Will I have a chance of getting accepted to a top 10 school for masters if I go to a low ranked or unranked university for undergrad?
I'm considering attending Wilmington University in the state of Delaware, USA to study either computer science or management information systems. I got a scholarship and will only pay $5,000 a year. I have a dream to go to a top 10 school for masters but I'm getting mixed opinions as to whether I should go to Wilmington University or not. Wilmington University is unranked in the U.S. New report and ranked pretty low on other websites like collegefactuals.com it was ranked overall 1395 out of 1727...
Should I go to more well-known universities like Temple University or the University of Delaware to get a better chance of getting accepted to a good masters program or do you think it doesn't make any difference from Wilmington University and others.
All answers will be well appreciated, thank you for taking out the time to help out!
- Sam SpayedLv 74 weeks agoFavorite Answer
I'm always the one who insists "rank doesn't matter"; that (all else being equal, i.e. MCAT and experience) medical schools are more likely to accept someone with a 3.9 from Podunk State University than a 3.8 from Harvard.
I am now retracting that, in part. In this case, rank does matter (sort of). Graduate schools understand that education is expensive. Therefore, attending one's state university, a state college, or a community college/state college 2+2 program for undergraduate is perfectly acceptable, even if the state schools are not well ranked, or only regionally ranked. What isn't so acceptable is attending a small, unranked, unheard of, private university (or a non-accredited or a for-profit school).
What state are you a resident of, PA or DE? Did you not get any scholarships to state colleges? Will they cost significantly more than Wilmington University?
Because for graduate school purposes, you'd be better off in a Penn State 2+2 program (assuming you're a PA resident), at a satellite campus, or at a smaller state college (let alone excellent universities like Temple or the University of Delaware), than at an unranked private university like Wilmington University.
That said, if you can get through Wilmington University without needing student loans, but would require loans anywhere else, I don't want to be the one to tell you not to do it. And if you intend to apply to hyper-local graduate schools that will be familiar with Wilmington University (assuming that's a good thing) then it won't be too much of a problem.
- ibu guruLv 74 weeks ago
When assessing grad school applicants, the reputation & academic quality of the undergraduate institution is definitely considered. If you are determined to proceed to grad school, you must excel at a well regarded school to have much chance at any reputable grad school.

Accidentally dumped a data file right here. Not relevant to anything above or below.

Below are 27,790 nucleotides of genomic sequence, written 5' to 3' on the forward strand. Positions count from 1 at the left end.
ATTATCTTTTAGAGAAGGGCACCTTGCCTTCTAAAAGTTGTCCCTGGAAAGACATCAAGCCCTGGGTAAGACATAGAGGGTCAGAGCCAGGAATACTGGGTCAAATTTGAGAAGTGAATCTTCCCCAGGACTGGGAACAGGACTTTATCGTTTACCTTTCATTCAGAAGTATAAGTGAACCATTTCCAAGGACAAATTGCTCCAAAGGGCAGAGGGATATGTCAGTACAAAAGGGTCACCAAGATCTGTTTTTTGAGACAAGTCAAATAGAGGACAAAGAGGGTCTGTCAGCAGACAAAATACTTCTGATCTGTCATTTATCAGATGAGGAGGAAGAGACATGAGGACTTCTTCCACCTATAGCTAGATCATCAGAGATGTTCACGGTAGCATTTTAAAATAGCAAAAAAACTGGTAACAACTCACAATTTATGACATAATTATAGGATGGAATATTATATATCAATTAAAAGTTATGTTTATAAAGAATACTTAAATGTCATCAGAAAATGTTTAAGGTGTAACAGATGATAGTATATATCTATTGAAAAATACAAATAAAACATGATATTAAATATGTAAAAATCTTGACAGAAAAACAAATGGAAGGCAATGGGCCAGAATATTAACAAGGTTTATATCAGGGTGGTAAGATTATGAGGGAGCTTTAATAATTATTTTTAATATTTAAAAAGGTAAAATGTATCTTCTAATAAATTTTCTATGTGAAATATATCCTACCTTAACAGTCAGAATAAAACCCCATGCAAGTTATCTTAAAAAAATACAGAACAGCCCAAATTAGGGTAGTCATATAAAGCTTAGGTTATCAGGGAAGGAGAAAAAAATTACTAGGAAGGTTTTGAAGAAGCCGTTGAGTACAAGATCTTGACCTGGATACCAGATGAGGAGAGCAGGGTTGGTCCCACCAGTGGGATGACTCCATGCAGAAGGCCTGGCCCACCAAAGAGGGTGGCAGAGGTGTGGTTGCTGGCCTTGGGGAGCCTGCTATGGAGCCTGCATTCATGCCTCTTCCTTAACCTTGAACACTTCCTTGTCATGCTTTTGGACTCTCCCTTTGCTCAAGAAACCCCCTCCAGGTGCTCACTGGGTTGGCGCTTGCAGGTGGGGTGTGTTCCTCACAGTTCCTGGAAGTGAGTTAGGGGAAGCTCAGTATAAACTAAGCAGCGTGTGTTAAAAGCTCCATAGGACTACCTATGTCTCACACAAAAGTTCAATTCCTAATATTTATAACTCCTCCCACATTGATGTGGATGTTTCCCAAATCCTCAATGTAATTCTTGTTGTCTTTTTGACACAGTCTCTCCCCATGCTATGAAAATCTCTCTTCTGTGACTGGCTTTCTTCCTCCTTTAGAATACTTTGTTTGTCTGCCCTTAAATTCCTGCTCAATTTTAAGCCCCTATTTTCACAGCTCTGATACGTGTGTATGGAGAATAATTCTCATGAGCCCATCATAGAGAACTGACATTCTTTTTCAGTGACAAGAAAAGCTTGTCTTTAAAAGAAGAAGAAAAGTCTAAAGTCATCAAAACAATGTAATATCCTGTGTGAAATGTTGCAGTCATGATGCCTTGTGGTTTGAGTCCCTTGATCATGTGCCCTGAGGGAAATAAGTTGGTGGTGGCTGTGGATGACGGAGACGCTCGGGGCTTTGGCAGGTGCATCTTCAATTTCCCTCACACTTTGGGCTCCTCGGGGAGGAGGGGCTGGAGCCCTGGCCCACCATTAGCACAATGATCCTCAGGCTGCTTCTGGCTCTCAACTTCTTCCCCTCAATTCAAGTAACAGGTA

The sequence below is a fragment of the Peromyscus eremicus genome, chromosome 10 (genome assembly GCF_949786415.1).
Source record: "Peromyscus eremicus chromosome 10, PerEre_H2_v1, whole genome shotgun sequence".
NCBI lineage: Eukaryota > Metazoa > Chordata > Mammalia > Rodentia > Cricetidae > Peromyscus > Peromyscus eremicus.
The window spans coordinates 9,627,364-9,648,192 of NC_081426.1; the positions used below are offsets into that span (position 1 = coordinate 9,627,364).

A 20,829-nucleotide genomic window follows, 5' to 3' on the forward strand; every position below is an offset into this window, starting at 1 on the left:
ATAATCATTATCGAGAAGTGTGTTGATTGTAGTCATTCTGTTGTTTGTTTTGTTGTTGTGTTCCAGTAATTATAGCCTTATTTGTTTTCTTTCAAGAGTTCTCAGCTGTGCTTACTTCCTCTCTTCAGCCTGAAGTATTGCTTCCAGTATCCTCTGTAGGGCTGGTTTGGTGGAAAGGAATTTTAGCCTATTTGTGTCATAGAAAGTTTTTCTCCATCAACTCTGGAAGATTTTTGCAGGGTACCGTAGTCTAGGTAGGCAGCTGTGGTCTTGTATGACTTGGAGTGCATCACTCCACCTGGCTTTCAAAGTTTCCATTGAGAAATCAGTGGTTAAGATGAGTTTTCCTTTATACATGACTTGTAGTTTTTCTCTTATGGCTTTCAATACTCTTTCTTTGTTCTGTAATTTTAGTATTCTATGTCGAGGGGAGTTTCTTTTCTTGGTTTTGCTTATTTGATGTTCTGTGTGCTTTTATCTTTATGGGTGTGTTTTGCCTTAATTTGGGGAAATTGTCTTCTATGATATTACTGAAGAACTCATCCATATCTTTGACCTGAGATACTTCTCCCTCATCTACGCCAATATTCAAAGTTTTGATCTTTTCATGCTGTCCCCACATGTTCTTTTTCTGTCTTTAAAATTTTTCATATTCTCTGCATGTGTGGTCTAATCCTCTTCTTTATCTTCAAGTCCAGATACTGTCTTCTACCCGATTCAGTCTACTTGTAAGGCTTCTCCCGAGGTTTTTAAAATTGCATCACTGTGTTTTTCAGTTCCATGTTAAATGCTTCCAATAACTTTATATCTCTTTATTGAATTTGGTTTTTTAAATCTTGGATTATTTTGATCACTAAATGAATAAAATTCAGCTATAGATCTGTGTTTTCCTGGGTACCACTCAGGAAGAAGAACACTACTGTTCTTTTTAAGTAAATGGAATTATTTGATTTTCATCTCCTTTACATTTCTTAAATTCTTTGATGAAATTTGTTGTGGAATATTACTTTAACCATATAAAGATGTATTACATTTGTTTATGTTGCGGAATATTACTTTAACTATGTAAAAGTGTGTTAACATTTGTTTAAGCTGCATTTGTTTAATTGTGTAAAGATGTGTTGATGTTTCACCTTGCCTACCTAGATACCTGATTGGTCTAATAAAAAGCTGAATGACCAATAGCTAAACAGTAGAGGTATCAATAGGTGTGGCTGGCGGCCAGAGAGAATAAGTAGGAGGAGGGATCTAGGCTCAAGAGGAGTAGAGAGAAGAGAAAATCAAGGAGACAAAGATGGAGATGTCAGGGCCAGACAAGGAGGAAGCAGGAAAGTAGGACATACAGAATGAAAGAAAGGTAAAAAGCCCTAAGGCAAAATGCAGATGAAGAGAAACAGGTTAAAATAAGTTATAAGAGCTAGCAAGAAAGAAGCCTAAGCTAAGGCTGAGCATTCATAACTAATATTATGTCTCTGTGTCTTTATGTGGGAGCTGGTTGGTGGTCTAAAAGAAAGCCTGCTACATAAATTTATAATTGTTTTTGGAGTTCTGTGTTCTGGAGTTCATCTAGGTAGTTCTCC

- LiliLv 74 weeks ago
Yes. The student ranks at top schools are filled with a lot of people who did not attend elite universities for their undergraduate degrees.
You will need top grades, interesting projects, and glowing recommendations.
I did my doctorate at an Ivy League university. I had a number of fellow grad students who had not attended top schools as undergraduates.
That said, if you can swing a better school financially, go there, but you won't be shut out of an elite graduate program if you don't. You'll still have a chance of getting into one.
- MSLv 74 weeks ago
Generally speaking it is more about what you do while you are in school than the actual ranking of that school. But there can be exceptions in certain areas, and going to a completely unknown university doesn't do you any favors. I know that the reputation of Wilmington has increased in recent years, but I have no idea about the reputation of the computer science/MIS programs there. If you do attend there, be sure to work hard, get highly involved, and take advantage of all opportunities that are available to you.
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- ?Lv 71 month ago
You would do far better to ask this question of the people in the graduate programs at the schools you want to go to. Many departments have a staff person who you can email. It's true that students from well-reputed schools have an edge, but an individual department within a university can be more respected than the university as a whole. Look at the faculty at Wilmington and their publications. A recommendation letter from someone prominent in the field is a very big advantage.
- Anonymous1 month ago
Low ranked is usually ok, but unranked completely might be a problem. If the school is so low level that it doesn't even have a ranking the faculty reviewing your application aren't going to consider any of your classes rigorous and will dismiss it as not worth the risk compared to other applicants they know are solid. I'd suggest going to University of Delaware which looks far better.
- Anonymous1 month ago
You'll have a chance, but you'll probably have a better chance if you transfer to a better university. Just make sure your grades are top-notch and you get involved.